May 30, 1930 (16th Parliament, 4th Session)

CON

Richard Bedford Bennett (Leader of the Official Opposition)

Conservative (1867-1942)

Hon. R. B. BENNETT (Leader of the Opposition):

Mr. Speaker, I rise to a question of privilege. It will be observed that one of the evening papers has displayed in large letters a declaration that a member of the house alleges that his frank has been forged. I thought the hon. member for Antigonish-Guysborough (Mr. Duff) was in his place, but I see I am mistaken. That hon. member made a charge of the most serious character involving his opening a letter which had been placed in his post office box. At

my request the envelope in which the letter was enclosed was handed to the clerk. After seeing this letter, the hon. member for Inverness (Mr. Macdougall) was certain that the initials were those of Mr. Finlay MacDonald, the hon. member for South Cape Breton. A few minutes later the hon. member for South Cape Breton entered the house and at once recognized his initials. He then communicated with Your Honour, as it was necessary that he leave immediately in order to catch a train, and stated that his initials "F. MacD" were those appearing on the envelope in question. I had not the slightest difficulty in recognizing the initials.
I desire, speaking only as one member of this house-this is not a question of privilege which attaches to me alone, but one which concerns every hon. member of this house- to place this matter before the house in order that the charge made against one of our members, namely that of forgery, should be met immediately before it can be sent out through the country. It was suggested that the initials of the hon. member for Antigonish-Guysborough had been forged, but there was no difficulty in recognizing them as being the initials of the hon. member for South Cape Breton. This is a question of privilege which does not belong to any individual member of the house; it is a question of privilege which concerns the whole house, and I raise it because it touches the honour of every hon. member. An hon. member asserts on the closing day of the session that he opened the letter undeT the circumstances. The envelope is placed on the table of the house before the clerk and remains there in order that an opportunity may be afforded for a statement to be made by Your Honour in consequence of the hon. member for South Cape Breton being called away to catch his train.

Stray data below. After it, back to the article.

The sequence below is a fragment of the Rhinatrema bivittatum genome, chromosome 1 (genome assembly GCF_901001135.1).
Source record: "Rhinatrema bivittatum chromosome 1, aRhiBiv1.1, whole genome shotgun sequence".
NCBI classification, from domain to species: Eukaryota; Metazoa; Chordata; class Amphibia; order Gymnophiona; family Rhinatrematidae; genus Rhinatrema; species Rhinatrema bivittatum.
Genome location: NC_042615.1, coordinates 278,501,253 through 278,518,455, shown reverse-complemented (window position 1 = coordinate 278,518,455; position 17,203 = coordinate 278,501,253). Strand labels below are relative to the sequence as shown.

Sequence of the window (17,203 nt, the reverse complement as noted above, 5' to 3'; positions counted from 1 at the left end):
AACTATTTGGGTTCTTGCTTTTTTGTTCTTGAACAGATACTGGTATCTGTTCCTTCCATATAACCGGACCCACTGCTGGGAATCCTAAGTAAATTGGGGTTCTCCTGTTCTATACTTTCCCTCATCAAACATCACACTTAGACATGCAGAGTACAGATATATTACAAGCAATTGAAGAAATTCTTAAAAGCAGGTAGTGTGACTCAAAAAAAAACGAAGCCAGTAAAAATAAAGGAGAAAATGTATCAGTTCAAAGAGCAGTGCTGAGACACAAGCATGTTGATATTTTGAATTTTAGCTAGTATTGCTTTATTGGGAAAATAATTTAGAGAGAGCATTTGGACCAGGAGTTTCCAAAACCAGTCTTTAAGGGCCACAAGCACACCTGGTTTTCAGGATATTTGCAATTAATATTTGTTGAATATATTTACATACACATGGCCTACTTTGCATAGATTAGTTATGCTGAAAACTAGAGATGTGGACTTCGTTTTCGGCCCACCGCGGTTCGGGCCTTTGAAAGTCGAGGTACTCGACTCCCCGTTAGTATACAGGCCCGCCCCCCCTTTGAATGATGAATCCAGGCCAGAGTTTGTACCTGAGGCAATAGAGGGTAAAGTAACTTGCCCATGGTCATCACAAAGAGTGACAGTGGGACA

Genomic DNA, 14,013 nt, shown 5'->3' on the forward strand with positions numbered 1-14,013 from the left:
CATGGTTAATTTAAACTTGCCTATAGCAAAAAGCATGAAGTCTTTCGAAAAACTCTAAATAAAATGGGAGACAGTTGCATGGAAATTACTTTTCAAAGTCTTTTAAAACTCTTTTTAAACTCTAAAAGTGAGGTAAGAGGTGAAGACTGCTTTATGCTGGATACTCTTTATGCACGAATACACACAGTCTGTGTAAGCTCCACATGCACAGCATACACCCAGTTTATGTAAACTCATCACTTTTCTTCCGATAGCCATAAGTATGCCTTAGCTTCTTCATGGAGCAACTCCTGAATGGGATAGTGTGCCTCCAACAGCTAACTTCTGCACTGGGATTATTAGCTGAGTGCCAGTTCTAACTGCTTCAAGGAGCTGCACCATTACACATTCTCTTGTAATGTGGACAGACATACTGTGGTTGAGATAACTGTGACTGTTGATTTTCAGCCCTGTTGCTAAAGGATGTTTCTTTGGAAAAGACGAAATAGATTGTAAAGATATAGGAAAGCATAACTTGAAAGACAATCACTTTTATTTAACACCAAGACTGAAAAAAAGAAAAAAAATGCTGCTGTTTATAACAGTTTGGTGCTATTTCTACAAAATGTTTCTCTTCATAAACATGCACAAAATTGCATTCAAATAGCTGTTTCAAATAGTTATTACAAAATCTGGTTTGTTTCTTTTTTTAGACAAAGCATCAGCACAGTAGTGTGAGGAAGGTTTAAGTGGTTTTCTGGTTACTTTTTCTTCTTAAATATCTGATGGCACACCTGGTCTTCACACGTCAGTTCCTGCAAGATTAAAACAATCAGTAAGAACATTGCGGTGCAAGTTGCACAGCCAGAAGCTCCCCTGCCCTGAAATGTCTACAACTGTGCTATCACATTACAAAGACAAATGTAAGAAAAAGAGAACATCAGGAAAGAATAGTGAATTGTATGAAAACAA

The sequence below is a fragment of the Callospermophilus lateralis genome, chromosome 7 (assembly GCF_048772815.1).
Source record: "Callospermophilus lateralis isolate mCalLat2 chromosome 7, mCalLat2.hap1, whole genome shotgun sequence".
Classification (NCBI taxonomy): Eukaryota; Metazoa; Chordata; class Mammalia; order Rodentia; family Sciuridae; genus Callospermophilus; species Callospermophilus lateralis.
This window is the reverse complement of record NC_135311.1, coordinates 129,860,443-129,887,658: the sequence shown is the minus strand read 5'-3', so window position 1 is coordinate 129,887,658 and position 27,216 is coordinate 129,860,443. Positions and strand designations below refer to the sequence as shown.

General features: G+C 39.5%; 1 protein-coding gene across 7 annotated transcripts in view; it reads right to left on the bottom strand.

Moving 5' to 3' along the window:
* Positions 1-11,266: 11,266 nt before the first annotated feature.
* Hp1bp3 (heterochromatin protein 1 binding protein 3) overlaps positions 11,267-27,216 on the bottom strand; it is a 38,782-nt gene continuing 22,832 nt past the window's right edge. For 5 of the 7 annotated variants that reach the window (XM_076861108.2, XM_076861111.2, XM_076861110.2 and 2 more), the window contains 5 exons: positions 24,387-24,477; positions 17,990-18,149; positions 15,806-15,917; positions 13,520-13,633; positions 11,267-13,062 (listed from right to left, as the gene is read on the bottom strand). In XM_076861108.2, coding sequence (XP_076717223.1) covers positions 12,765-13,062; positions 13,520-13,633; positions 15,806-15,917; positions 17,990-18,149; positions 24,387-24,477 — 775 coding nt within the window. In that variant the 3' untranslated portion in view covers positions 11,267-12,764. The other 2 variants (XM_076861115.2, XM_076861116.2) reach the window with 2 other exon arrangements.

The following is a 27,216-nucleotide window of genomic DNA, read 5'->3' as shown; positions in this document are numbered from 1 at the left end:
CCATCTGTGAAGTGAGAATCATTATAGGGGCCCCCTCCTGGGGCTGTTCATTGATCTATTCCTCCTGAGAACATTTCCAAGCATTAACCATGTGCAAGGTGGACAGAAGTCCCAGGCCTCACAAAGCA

Topic:   PRIVILEGE-MR. BENNETT
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